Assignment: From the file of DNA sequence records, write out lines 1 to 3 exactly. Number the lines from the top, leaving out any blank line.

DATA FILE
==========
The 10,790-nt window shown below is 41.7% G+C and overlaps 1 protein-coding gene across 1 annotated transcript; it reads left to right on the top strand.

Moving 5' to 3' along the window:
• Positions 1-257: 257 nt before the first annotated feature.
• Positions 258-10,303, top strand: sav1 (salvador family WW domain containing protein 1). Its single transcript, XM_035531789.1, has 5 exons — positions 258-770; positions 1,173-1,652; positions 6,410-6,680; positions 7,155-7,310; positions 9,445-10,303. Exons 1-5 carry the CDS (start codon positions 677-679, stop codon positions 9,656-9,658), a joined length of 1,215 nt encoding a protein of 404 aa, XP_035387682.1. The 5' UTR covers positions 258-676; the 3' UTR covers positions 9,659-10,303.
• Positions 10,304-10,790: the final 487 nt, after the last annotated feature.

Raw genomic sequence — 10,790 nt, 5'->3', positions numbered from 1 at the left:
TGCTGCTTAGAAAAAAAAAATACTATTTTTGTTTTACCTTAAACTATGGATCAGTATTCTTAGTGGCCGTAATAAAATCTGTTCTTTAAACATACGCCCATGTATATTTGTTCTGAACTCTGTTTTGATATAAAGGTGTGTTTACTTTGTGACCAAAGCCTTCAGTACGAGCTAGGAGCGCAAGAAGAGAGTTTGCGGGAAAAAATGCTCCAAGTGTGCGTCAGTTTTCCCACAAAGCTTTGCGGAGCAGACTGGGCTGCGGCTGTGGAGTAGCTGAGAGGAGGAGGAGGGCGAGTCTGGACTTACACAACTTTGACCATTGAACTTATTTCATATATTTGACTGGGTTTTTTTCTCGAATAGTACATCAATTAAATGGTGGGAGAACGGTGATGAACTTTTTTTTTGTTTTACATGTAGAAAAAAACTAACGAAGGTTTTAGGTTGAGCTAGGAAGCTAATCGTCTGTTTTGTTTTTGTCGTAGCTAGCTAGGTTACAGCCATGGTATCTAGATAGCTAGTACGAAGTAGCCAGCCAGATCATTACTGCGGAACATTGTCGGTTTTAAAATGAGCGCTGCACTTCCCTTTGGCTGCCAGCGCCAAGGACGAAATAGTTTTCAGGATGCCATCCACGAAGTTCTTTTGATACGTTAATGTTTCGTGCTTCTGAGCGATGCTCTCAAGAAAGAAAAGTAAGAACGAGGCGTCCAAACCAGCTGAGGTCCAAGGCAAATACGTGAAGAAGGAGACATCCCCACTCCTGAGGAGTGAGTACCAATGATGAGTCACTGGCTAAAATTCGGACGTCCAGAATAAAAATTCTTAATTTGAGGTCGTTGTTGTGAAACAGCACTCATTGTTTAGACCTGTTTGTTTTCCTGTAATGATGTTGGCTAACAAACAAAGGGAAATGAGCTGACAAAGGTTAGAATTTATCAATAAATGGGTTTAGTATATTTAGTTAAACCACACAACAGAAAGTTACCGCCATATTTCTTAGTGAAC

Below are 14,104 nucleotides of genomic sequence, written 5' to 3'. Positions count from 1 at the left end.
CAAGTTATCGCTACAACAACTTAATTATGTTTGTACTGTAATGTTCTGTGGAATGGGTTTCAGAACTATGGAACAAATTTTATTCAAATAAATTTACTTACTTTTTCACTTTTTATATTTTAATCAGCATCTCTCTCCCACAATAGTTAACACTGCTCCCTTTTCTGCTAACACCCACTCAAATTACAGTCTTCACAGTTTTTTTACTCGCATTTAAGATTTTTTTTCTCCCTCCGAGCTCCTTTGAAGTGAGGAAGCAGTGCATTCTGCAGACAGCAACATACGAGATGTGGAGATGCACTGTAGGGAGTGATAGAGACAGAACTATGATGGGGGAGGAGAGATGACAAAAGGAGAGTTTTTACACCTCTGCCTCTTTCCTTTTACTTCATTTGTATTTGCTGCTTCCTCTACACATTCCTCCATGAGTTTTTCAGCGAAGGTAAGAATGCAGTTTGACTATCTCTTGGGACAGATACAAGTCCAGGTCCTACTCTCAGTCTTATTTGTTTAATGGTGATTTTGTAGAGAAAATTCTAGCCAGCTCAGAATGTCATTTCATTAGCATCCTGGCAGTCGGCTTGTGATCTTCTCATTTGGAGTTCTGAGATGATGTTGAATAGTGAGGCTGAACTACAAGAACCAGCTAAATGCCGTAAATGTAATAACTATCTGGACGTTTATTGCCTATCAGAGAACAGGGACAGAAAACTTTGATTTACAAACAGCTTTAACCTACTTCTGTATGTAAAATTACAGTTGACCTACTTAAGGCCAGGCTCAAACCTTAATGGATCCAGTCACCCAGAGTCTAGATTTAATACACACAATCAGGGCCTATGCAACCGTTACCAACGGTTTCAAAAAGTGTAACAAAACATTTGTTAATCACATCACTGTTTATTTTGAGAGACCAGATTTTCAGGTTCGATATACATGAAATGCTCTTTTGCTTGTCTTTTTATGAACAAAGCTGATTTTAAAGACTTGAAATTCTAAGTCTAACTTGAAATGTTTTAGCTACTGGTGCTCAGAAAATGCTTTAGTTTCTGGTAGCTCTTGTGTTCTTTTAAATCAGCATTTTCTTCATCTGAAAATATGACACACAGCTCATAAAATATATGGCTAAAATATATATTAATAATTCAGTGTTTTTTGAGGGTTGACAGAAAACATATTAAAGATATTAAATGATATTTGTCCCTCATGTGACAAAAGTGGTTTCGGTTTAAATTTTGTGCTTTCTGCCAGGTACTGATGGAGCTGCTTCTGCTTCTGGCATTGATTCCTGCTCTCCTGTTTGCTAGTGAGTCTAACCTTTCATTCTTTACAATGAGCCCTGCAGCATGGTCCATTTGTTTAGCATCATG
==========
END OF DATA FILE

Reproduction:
The 10,790-nt window shown below is 41.7% G+C and overlaps 1 protein-coding gene across 1 annotated transcript; it reads left to right on the top strand.

Moving 5' to 3' along the window:
• Positions 1-257: 257 nt before the first annotated feature.